{par. 30} This notion of "exit" may be generalized to apply across the entire controller hierarchy, i.e, it may be useful to think of each controller possessing the ability to impose its rules on lower-order controllers, each of whom needs to rely on some form of exit in order to counter that imposition. Thus, the organization by whom I am employed, Georgetown University, can impose its rules regarding proper faculty conduct on my behavior, subject to my ability to evade detection should I behave in contravention of those rules, my ability to evade the sanctions that Georgetown imposes in the event such behavior is detected, and, finally, my ability to obtain substantially equivalent employment elsewhere and thereby leave Georgetown's jurisdiction entirely.

{par. 31} Returning, then, to our question of diversity and uniformity of network rule-sets, imposition of governmental laws on those individual network rule-sets is one way that a measure of rule-uniformity may emerge in cyberspace. The State will experience obvious difficulties in attempting to monitor the behavior of individual network users, who are numerous and dispersed across many such networks. Because each such network functions as a gatekeeper for its users in cyberspace, however, we might expect that governments will try to rely instead on their ability to impose coercive sanctions on network administrators (and thereby on the network rules) in order to implement their own particular preferred set of rules on behavior in this environment. [FN 13]

{par. 32} The extent to which this will occur, and the substantive areas in which this strategy is most likely to be tried and in which it is most likely to be effective, are important and complex questions the full explication of which is far beyond the scope of this essay. I have, again, a single observation that may shed some light here: the existence of the global internetwork functions as a significant constraint on any sovereign's ability to implement this strategy.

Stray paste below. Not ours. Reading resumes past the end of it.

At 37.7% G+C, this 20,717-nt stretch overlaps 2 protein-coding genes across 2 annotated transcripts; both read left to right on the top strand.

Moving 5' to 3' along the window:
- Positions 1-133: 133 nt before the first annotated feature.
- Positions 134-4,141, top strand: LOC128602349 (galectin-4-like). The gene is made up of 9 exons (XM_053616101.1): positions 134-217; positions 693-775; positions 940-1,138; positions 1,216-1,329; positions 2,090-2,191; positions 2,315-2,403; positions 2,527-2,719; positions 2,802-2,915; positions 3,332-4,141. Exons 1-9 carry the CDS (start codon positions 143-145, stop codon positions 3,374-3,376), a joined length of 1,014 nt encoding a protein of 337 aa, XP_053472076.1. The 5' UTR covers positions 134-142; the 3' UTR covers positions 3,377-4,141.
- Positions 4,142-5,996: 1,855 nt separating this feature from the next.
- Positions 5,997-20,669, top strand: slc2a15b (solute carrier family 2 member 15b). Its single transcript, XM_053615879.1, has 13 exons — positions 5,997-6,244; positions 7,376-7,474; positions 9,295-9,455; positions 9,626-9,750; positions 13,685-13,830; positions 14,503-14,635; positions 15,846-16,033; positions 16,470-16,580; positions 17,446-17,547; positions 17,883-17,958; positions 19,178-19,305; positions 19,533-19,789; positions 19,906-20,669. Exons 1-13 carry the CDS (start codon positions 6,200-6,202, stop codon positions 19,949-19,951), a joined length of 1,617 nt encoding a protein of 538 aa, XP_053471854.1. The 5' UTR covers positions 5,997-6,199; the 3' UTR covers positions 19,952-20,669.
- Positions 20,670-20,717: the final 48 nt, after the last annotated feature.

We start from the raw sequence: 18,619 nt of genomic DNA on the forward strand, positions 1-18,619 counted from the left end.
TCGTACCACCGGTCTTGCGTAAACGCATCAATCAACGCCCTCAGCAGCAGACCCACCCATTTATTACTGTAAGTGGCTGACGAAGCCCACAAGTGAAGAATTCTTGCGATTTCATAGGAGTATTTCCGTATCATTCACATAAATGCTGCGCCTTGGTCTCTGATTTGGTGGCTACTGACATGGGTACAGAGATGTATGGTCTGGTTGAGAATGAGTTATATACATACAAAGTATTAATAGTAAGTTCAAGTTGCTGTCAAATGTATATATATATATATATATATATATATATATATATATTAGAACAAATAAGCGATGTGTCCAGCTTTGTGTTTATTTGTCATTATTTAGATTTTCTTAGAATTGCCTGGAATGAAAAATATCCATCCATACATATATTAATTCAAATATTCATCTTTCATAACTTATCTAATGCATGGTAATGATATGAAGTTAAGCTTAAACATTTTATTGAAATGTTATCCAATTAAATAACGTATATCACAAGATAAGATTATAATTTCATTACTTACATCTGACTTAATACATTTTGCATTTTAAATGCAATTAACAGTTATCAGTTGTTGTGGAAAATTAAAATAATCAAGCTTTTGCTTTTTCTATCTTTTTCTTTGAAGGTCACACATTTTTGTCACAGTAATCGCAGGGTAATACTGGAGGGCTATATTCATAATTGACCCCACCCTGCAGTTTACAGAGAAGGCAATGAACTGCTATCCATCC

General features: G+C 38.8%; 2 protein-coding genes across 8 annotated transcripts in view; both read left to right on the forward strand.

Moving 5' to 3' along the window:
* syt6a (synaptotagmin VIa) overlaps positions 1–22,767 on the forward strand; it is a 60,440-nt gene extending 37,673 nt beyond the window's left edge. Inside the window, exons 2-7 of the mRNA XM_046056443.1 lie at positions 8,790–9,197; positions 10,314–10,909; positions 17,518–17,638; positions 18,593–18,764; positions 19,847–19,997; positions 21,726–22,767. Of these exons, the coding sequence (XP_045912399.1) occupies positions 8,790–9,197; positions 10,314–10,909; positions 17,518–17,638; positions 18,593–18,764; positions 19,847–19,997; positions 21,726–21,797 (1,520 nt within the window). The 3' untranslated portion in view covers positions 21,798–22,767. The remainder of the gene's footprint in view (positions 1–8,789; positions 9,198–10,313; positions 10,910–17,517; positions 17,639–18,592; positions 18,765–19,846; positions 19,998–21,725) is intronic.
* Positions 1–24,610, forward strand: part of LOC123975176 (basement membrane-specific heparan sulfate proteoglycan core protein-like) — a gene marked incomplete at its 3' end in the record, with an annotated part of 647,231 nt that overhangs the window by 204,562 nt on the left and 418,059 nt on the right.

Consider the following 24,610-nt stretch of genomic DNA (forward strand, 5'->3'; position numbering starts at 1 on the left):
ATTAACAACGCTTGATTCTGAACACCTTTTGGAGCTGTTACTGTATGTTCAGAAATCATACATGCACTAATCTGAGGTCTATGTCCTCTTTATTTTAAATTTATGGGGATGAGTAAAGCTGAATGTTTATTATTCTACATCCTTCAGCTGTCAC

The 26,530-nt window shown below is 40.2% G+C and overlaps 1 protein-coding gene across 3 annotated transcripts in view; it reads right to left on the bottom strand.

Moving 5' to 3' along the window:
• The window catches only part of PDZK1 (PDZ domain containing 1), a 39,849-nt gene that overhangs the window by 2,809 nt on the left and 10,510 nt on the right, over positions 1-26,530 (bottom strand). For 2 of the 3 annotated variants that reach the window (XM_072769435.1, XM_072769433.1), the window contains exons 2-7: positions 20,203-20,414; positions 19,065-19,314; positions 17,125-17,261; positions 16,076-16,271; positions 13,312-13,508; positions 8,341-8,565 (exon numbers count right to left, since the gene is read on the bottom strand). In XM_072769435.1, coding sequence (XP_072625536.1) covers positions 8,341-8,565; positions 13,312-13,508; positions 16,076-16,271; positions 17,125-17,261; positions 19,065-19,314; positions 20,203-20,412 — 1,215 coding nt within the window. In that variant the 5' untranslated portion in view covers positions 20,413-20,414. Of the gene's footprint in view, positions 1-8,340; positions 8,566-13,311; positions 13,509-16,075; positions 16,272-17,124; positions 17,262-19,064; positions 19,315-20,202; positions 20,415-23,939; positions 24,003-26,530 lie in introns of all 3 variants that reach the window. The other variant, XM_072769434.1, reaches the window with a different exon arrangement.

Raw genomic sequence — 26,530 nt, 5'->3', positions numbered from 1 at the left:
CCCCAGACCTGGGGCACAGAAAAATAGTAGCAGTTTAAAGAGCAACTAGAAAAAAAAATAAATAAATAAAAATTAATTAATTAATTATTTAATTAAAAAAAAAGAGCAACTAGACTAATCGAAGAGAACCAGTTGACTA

{par. 33} The Internet, like any network, is not a physical object with a tangible existence, but is itself a set of network protocols that has been adopted by a large number of individual networks allowing the transfer of information among them. There may well be no principle more important for understanding rule-making in cyberspace than that of distinguishing between the Internet as a whole and the individual networks that are its component members; it is indeed the interplay between the vast number of largely centralized individual networks and the decentralized internetwork through which they can communicate that will prove to be of fundamental importance in determining the efficacy with which State law can be imposed on individual network communities. [FN 14]

{par. 34} The State's ability to impose sanctions on law-violators is fundamentally constrained by the need for physical proximity and physical control. This is by no means an absolute constraint; mechanisms do exist, of course, whereby individual sovereigns can impose their rules on persons or entities not physically present in the area over which the sovereign has control.